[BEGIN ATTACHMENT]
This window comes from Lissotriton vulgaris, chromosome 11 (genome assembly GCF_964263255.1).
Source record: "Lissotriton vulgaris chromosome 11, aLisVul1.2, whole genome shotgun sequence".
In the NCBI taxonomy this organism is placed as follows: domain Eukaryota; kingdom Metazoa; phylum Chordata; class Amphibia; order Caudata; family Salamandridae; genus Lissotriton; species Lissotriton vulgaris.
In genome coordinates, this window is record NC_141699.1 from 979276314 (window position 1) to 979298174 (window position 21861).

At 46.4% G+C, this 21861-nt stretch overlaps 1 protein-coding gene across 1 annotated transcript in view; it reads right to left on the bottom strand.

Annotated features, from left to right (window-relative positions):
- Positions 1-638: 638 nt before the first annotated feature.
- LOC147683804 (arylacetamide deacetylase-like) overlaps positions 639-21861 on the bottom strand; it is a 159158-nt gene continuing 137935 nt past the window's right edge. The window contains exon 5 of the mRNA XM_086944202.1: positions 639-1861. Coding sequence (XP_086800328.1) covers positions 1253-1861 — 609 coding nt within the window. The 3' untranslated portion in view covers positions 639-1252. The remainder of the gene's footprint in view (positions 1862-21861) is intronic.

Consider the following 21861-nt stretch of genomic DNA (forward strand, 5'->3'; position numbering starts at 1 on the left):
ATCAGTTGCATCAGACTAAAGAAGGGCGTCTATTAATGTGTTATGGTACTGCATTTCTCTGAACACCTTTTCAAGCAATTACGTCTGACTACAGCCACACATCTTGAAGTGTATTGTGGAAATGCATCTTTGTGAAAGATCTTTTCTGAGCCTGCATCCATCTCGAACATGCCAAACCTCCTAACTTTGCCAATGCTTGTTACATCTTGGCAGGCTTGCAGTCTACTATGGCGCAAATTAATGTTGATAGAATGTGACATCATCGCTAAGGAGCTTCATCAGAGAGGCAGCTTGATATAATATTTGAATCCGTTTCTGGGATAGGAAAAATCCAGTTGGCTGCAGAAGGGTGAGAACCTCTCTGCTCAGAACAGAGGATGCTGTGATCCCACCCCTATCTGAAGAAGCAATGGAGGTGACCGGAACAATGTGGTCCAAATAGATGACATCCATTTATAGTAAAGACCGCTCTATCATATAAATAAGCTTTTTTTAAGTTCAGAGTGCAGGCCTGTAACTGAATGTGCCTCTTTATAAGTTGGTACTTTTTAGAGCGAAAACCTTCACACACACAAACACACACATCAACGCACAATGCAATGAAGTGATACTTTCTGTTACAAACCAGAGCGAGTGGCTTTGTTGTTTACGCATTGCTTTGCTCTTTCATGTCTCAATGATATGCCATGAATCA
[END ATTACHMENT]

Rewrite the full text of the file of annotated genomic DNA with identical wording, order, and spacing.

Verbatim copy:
This window comes from Lissotriton vulgaris, chromosome 11 (genome assembly GCF_964263255.1).
Source record: "Lissotriton vulgaris chromosome 11, aLisVul1.2, whole genome shotgun sequence".
In the NCBI taxonomy this organism is placed as follows: domain Eukaryota; kingdom Metazoa; phylum Chordata; class Amphibia; order Caudata; family Salamandridae; genus Lissotriton; species Lissotriton vulgaris.
In genome coordinates, this window is record NC_141699.1 from 979276314 (window position 1) to 979298174 (window position 21861).

At 46.4% G+C, this 21861-nt stretch overlaps 1 protein-coding gene across 1 annotated transcript in view; it reads right to left on the bottom strand.

Annotated features, from left to right (window-relative positions):
- Positions 1-638: 638 nt before the first annotated feature.
- LOC147683804 (arylacetamide deacetylase-like) overlaps positions 639-21861 on the bottom strand; it is a 159158-nt gene continuing 137935 nt past the window's right edge. The window contains exon 5 of the mRNA XM_086944202.1: positions 639-1861. Coding sequence (XP_086800328.1) covers positions 1253-1861 — 609 coding nt within the window. The 3' untranslated portion in view covers positions 639-1252. The remainder of the gene's footprint in view (positions 1862-21861) is intronic.

Consider the following 21861-nt stretch of genomic DNA (forward strand, 5'->3'; position numbering starts at 1 on the left):
ATCAGTTGCATCAGACTAAAGAAGGGCGTCTATTAATGTGTTATGGTACTGCATTTCTCTGAACACCTTTTCAAGCAATTACGTCTGACTACAGCCACACATCTTGAAGTGTATTGTGGAAATGCATCTTTGTGAAAGATCTTTTCTGAGCCTGCATCCATCTCGAACATGCCAAACCTCCTAACTTTGCCAATGCTTGTTACATCTTGGCAGGCTTGCAGTCTACTATGGCGCAAATTAATGTTGATAGAATGTGACATCATCGCTAAGGAGCTTCATCAGAGAGGCAGCTTGATATAATATTTGAATCCGTTTCTGGGATAGGAAAAATCCAGTTGGCTGCAGAAGGGTGAGAACCTCTCTGCTCAGAACAGAGGATGCTGTGATCCCACCCCTATCTGAAGAAGCAATGGAGGTGACCGGAACAATGTGGTCCAAATAGATGACATCCATTTATAGTAAAGACCGCTCTATCATATAAATAAGCTTTTTTTAAGTTCAGAGTGCAGGCCTGTAACTGAATGTGCCTCTTTATAAGTTGGTACTTTTTAGAGCGAAAACCTTCACACACACAAACACACACATCAACGCACAATGCAATGAAGTGATACTTTCTGTTACAAACCAGAGCGAGTGGCTTTGTTGTTTACGCATTGCTTTGCTCTTTCATGTCTCAATGATATGCCATGAATCA